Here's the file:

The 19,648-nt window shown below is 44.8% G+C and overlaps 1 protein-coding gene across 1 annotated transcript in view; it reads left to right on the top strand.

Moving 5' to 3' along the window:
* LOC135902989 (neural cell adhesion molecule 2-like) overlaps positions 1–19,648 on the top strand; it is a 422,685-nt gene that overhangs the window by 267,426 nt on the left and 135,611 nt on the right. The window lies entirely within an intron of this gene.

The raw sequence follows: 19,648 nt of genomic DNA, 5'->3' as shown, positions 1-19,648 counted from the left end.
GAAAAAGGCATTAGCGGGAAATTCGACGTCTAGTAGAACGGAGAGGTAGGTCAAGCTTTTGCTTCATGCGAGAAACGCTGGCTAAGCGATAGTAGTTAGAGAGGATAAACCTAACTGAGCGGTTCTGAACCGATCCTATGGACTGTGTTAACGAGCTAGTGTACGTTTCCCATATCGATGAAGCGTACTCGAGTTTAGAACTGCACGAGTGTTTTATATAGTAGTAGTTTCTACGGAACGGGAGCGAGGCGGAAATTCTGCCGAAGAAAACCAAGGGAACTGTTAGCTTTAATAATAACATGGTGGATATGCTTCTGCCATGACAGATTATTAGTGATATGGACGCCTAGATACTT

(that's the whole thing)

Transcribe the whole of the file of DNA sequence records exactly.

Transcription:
The 19,648-nt window shown below is 44.8% G+C and overlaps 1 protein-coding gene across 1 annotated transcript in view; it reads left to right on the top strand.

Moving 5' to 3' along the window:
* LOC135902989 (neural cell adhesion molecule 2-like) overlaps positions 1–19,648 on the top strand; it is a 422,685-nt gene that overhangs the window by 267,426 nt on the left and 135,611 nt on the right. The window lies entirely within an intron of this gene.

The raw sequence follows: 19,648 nt of genomic DNA, 5'->3' as shown, positions 1-19,648 counted from the left end.
GAAAAAGGCATTAGCGGGAAATTCGACGTCTAGTAGAACGGAGAGGTAGGTCAAGCTTTTGCTTCATGCGAGAAACGCTGGCTAAGCGATAGTAGTTAGAGAGGATAAACCTAACTGAGCGGTTCTGAACCGATCCTATGGACTGTGTTAACGAGCTAGTGTACGTTTCCCATATCGATGAAGCGTACTCGAGTTTAGAACTGCACGAGTGTTTTATATAGTAGTAGTTTCTACGGAACGGGAGCGAGGCGGAAATTCTGCCGAAGAAAACCAAGGGAACTGTTAGCTTTAATAATAACATGGTGGATATGCTTCTGCCATGACAGATTATTAGTGATATGGACGCCTAGATACTT